‘When the soul of a man is born, there are nets flung at it to hold it back from flight. You talk to me of nationality, language, religion. I shall try to fly by those nets.’ — James Joyce, Portrait of the Artist as a Young Man
I participate in a certain web forum for the discussion of geopolitics where the number of participants is just a handful, but the viewpoint diversity is very strong, ranging from my strongly market liberal views that are pretty disdainful of government action in most dimensions, to those on the right who are more or less recognizable conservatives, to social democrats, and even our court jester: an old school Marxist tankie who spends his days and nights posting article after article from TASS and other outlets of overt Russian dezinformatsiya.
Occasionally, one of the other participants in responding to something I’ve said or in drawing my attention to one issue or another will refer to US government institutions as mine. For example, “your Supreme Court”, or “your Congress”; that sort of thing. Now, I almost never take Internet discussions seriously, and even less often take them personally, so it’s interesting that alone of all the things we discuss there — war and peace, economics and social dynamics, liberty and tyranny, the works! — it is this simple formulation that, to use an ironically American turn of phrase, drives me bananas.
There are a number of reasons why that may seem odd. The fellow who uses it clearly has no ill intent, he’s simply indicating that I’m an American. And he’s quite right: I am. I’m a US citizen, born in the US of American parents. My father’s family has been here since not long after the Civil War, and my mother’s European ancestors in what is now the US go back to the 17th century. (And that’s not counting an Abenaki ancestor on my mother’s side, since that’s so distant that to claim it as meaningful would be rather disingenuous.)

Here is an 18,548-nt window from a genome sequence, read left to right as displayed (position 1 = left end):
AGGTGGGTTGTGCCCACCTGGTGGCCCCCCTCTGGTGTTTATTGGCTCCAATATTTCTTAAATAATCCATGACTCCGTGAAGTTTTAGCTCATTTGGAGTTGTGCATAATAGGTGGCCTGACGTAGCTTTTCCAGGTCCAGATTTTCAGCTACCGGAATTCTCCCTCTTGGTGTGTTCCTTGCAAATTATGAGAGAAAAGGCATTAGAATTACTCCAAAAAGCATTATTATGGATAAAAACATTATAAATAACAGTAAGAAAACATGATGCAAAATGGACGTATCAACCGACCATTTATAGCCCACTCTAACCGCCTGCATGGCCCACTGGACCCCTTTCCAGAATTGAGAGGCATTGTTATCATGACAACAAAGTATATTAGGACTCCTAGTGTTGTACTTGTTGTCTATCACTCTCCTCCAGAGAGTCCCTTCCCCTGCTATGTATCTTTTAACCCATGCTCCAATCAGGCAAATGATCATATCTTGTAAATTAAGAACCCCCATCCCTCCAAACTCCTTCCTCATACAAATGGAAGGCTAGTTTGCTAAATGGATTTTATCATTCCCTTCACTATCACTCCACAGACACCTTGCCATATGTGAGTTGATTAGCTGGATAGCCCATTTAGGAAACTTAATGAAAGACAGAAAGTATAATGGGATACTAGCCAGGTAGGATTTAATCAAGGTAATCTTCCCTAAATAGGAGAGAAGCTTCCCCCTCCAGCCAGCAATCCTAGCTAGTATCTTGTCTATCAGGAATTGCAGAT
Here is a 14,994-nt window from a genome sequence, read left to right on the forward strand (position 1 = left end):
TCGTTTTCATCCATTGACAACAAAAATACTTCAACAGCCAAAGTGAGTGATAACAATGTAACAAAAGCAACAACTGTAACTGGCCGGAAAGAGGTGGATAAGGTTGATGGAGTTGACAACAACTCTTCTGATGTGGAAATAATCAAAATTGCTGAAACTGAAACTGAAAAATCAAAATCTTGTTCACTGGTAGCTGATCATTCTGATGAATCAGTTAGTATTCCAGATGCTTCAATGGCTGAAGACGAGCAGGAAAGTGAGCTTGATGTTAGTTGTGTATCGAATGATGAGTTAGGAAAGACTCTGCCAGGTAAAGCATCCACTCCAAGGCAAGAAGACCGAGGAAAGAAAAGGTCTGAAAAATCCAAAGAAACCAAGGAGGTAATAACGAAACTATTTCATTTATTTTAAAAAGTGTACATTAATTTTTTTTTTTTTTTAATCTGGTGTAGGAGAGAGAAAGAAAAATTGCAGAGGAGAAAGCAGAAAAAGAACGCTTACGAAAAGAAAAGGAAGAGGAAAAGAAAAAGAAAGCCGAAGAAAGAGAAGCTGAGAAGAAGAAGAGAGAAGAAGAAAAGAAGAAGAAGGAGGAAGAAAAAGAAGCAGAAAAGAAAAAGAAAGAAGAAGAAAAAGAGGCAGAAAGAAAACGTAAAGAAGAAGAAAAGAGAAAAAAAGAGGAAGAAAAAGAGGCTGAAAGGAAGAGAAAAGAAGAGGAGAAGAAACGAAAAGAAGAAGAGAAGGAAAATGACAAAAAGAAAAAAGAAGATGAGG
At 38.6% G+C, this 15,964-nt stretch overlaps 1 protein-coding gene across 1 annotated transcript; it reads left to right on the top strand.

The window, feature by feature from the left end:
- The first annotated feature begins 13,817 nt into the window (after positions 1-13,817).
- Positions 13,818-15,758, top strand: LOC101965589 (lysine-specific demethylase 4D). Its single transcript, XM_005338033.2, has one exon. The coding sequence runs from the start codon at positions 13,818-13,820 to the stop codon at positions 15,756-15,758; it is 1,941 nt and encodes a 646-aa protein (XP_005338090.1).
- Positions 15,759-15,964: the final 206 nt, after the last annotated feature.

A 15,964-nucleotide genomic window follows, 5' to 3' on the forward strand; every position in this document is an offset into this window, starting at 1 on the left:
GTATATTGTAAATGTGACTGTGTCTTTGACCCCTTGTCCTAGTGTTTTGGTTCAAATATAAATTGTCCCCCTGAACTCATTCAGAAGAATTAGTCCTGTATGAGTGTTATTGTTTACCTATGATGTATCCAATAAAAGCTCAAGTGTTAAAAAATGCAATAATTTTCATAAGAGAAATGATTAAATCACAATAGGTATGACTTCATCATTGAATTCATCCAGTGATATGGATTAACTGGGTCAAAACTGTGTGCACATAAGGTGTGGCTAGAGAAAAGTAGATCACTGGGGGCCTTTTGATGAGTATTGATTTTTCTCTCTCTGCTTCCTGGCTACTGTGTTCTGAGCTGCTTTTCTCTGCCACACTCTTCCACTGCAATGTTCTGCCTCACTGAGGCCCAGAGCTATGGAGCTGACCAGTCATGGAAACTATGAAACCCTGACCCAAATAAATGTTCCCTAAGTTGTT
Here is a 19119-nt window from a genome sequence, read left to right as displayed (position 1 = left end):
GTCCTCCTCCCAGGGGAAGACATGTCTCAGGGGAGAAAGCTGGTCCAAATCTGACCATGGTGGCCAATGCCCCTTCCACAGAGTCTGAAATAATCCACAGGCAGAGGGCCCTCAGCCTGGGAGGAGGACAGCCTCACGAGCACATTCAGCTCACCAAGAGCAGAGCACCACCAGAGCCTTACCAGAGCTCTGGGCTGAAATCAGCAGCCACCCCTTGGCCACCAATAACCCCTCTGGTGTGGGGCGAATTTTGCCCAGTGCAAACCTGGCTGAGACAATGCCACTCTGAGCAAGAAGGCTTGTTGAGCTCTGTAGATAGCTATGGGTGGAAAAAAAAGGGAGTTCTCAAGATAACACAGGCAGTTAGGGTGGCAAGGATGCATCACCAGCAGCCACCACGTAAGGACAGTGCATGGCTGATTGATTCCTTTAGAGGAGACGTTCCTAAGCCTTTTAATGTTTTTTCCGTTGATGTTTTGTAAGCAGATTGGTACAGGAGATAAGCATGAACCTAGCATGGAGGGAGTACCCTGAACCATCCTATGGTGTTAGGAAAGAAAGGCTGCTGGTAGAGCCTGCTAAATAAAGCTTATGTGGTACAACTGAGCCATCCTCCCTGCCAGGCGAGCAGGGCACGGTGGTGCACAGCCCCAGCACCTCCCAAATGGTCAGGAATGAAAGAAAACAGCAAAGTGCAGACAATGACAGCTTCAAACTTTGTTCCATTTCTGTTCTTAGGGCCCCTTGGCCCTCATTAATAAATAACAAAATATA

That said, that doesn’t mean that ancestry is everything, or even the main thing. I’ve long thought that whether one’s ancestors have been here since the last Ice Age or just the last presidential administration, culture is king in determining who an American is. American culture takes a lot of criticism, especially from ourselves, but one thing about it that I’ve always appreciated is how easy it is to assimilate. No matter where you come from, and how strong your ties remain to that place, your kids may respect your culture, but if they are raised here, they will be American.
So if I’m an American and don’t think that being American is bad, then why does “your president” bug me so much? There are two reasons, the lesser of which is ideological. If something is “mine”, that suggests I am somehow responsible for it and that I endorse it. Well, I’m not, and I don’t. Perhaps at the local level there a single determined individual can build meaningful influence and effect noticeable change, but when it comes to things like US foreign policy, the decisions made in Foggy Bottom are even more distant from the hoi polloi of the electorate than any ancestor who trudged across the Bering land bridge in search of wooly mammoths to spear for dinner.
The great reason, however, is that the formulation implies that one’s outlook is inexorably limited by one’s national origin, that the color of one’s passport is all that colors one’s perspective. I do realize that it’s a factor, in fact I’ve learned how important familiarity from the inside of a society is to understanding it by reading some of the humorously inaccurate beliefs about American society occasionally made on that forum by those familiar with it only from afar.
But just because one’s culture may be a starting point for understanding the world, that doesn’t mean it’s a finish line for it. By cultivating multicultural experiences and deliberate exposure to other languages, other societies, and the hopes, dreams, beliefs, and fears of those whose roots were fed in distant ground, one can end up with a much more refined view of how we are similar and how we differ.
Put simply, then, the main reason that formulation galls me is that it suggests that a person’s views are much more one dimensional than they necessarily are. I like to think that I don’t presuppose that of others, and in turn I would prefer they not presuppose it of me. That’s fair enough, isn’t it?